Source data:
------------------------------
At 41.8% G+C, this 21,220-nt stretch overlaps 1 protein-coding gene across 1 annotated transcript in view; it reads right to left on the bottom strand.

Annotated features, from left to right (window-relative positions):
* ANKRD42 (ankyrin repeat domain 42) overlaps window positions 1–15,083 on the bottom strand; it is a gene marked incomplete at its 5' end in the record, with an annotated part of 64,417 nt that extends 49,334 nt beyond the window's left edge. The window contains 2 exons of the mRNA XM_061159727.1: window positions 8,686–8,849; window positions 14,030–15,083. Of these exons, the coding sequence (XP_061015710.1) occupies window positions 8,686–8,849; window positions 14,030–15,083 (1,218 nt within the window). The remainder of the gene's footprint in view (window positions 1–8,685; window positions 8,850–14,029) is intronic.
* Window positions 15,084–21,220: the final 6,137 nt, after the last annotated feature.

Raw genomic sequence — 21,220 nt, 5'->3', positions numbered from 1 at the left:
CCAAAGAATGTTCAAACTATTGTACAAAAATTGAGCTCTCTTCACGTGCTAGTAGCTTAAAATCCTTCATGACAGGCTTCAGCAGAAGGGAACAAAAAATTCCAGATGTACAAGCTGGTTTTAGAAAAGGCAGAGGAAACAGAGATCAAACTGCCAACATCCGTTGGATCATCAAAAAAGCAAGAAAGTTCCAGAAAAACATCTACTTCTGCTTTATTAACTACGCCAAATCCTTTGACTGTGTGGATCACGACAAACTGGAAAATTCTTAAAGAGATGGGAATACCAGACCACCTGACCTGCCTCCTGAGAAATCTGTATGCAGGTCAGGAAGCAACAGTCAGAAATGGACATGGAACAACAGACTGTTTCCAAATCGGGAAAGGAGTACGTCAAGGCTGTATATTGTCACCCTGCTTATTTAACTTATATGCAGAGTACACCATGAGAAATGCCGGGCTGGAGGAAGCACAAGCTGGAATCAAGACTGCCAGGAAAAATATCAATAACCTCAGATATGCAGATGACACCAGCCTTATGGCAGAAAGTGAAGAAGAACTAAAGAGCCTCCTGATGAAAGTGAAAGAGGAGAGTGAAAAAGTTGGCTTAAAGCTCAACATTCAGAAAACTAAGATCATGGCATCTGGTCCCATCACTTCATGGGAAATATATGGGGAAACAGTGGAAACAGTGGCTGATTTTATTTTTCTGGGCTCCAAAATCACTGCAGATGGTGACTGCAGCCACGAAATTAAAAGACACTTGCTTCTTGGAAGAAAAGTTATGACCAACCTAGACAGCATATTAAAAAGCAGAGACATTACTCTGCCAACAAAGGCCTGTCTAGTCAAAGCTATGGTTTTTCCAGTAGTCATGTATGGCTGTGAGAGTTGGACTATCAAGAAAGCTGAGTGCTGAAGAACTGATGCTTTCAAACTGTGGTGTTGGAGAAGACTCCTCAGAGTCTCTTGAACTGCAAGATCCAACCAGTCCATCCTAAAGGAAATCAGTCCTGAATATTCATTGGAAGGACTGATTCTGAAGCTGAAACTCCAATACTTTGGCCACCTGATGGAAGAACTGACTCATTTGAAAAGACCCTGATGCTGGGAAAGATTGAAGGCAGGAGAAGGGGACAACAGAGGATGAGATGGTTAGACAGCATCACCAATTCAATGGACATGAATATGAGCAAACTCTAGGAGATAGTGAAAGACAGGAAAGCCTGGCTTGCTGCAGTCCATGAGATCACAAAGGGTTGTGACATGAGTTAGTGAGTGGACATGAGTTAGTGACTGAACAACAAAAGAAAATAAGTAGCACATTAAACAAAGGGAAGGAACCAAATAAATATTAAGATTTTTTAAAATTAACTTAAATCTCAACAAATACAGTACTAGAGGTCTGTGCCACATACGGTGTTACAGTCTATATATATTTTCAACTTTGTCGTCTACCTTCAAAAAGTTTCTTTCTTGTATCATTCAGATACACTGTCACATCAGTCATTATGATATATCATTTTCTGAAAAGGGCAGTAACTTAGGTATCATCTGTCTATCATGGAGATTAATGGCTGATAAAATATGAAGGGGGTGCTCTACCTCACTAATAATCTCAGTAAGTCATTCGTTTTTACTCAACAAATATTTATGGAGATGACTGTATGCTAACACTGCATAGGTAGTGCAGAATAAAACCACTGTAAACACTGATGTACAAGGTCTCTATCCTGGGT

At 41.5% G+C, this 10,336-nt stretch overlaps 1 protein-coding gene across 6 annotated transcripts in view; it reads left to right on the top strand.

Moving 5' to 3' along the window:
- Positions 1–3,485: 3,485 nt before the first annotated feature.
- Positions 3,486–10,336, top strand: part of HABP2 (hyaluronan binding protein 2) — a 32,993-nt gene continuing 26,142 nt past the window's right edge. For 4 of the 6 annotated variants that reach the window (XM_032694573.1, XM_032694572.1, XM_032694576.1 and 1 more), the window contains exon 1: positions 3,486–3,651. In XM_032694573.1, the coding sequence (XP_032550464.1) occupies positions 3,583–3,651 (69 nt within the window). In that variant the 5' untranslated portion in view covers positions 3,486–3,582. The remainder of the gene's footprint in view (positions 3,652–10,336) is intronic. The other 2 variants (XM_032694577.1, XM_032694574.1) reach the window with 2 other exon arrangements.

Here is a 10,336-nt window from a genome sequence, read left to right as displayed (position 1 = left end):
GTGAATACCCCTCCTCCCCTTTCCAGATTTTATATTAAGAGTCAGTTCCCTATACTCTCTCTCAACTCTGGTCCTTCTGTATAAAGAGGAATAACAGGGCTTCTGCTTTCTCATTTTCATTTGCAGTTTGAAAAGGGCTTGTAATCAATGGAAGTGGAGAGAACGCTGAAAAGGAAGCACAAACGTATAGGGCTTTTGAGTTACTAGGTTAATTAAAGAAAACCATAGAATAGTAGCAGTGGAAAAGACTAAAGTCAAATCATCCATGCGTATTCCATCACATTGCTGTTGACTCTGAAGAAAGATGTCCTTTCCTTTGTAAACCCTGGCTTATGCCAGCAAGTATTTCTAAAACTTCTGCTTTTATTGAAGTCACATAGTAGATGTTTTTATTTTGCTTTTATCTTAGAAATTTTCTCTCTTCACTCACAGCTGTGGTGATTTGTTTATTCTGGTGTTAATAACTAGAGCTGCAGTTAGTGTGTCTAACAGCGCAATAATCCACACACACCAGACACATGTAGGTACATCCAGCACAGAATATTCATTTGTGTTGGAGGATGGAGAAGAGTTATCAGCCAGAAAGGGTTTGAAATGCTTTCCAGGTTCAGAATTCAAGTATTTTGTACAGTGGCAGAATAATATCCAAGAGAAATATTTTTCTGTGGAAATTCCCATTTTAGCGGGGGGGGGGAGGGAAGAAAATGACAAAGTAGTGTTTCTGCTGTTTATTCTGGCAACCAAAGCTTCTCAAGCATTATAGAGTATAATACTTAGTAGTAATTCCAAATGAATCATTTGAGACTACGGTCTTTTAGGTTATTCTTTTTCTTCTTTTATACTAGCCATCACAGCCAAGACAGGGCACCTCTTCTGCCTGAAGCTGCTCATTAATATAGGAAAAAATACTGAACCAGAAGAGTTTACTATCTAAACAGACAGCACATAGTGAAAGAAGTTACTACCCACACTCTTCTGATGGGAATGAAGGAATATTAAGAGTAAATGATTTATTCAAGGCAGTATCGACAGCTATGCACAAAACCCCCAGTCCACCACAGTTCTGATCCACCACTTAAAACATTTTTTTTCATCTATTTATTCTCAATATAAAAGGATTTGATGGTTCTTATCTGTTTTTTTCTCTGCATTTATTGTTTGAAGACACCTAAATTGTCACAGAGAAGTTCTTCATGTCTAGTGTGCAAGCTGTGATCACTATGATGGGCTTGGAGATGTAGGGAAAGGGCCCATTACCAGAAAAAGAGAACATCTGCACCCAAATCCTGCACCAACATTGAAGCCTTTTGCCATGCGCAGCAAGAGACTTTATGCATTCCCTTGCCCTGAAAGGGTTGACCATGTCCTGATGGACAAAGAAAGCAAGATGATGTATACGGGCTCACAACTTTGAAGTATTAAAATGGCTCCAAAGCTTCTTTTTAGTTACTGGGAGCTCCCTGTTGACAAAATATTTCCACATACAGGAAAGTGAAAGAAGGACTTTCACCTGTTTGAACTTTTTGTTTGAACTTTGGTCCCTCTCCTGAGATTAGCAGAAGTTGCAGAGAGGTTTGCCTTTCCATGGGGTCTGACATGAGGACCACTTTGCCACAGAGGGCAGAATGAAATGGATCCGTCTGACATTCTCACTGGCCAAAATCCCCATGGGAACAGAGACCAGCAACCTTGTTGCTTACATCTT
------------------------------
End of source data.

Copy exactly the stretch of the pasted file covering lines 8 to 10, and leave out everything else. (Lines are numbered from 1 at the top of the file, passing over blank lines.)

Moving 5' to 3' along the window:
- Positions 1–3,485: 3,485 nt before the first annotated feature.
- Positions 3,486–10,336, top strand: part of HABP2 (hyaluronan binding protein 2) — a 32,993-nt gene continuing 26,142 nt past the window's right edge. For 4 of the 6 annotated variants that reach the window (XM_032694573.1, XM_032694572.1, XM_032694576.1 and 1 more), the window contains exon 1: positions 3,486–3,651. In XM_032694573.1, the coding sequence (XP_032550464.1) occupies positions 3,583–3,651 (69 nt within the window). In that variant the 5' untranslated portion in view covers positions 3,486–3,582. The remainder of the gene's footprint in view (positions 3,652–10,336) is intronic. The other 2 variants (XM_032694577.1, XM_032694574.1) reach the window with 2 other exon arrangements.